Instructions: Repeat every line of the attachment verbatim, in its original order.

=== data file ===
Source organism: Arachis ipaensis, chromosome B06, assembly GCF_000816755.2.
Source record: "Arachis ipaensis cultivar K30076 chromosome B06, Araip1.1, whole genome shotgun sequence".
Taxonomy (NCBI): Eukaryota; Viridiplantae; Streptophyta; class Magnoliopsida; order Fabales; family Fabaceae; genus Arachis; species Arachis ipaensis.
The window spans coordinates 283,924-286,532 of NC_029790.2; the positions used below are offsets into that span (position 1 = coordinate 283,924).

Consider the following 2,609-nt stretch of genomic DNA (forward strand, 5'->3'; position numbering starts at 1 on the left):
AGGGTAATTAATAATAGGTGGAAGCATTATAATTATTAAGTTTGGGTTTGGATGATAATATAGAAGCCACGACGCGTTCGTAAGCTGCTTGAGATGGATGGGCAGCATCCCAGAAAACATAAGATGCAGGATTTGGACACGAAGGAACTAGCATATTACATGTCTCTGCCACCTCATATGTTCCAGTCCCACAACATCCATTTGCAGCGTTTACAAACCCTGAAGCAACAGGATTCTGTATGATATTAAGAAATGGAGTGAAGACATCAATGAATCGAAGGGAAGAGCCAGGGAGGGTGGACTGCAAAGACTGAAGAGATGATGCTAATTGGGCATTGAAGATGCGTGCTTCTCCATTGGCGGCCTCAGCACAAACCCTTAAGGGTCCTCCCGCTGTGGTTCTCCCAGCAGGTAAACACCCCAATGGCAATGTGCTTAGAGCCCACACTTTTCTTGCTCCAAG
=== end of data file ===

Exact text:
Source organism: Arachis ipaensis, chromosome B06, assembly GCF_000816755.2.
Source record: "Arachis ipaensis cultivar K30076 chromosome B06, Araip1.1, whole genome shotgun sequence".
Taxonomy (NCBI): Eukaryota; Viridiplantae; Streptophyta; class Magnoliopsida; order Fabales; family Fabaceae; genus Arachis; species Arachis ipaensis.
The window spans coordinates 283,924-286,532 of NC_029790.2; the positions used below are offsets into that span (position 1 = coordinate 283,924).

Consider the following 2,609-nt stretch of genomic DNA (forward strand, 5'->3'; position numbering starts at 1 on the left):
AGGGTAATTAATAATAGGTGGAAGCATTATAATTATTAAGTTTGGGTTTGGATGATAATATAGAAGCCACGACGCGTTCGTAAGCTGCTTGAGATGGATGGGCAGCATCCCAGAAAACATAAGATGCAGGATTTGGACACGAAGGAACTAGCATATTACATGTCTCTGCCACCTCATATGTTCCAGTCCCACAACATCCATTTGCAGCGTTTACAAACCCTGAAGCAACAGGATTCTGTATGATATTAAGAAATGGAGTGAAGACATCAATGAATCGAAGGGAAGAGCCAGGGAGGGTGGACTGCAAAGACTGAAGAGATGATGCTAATTGGGCATTGAAGATGCGTGCTTCTCCATTGGCGGCCTCAGCACAAACCCTTAAGGGTCCTCCCGCTGTGGTTCTCCCAGCAGGTAAACACCCCAATGGCAATGTGCTTAGAGCCCACACTTTTCTTGCTCCAAG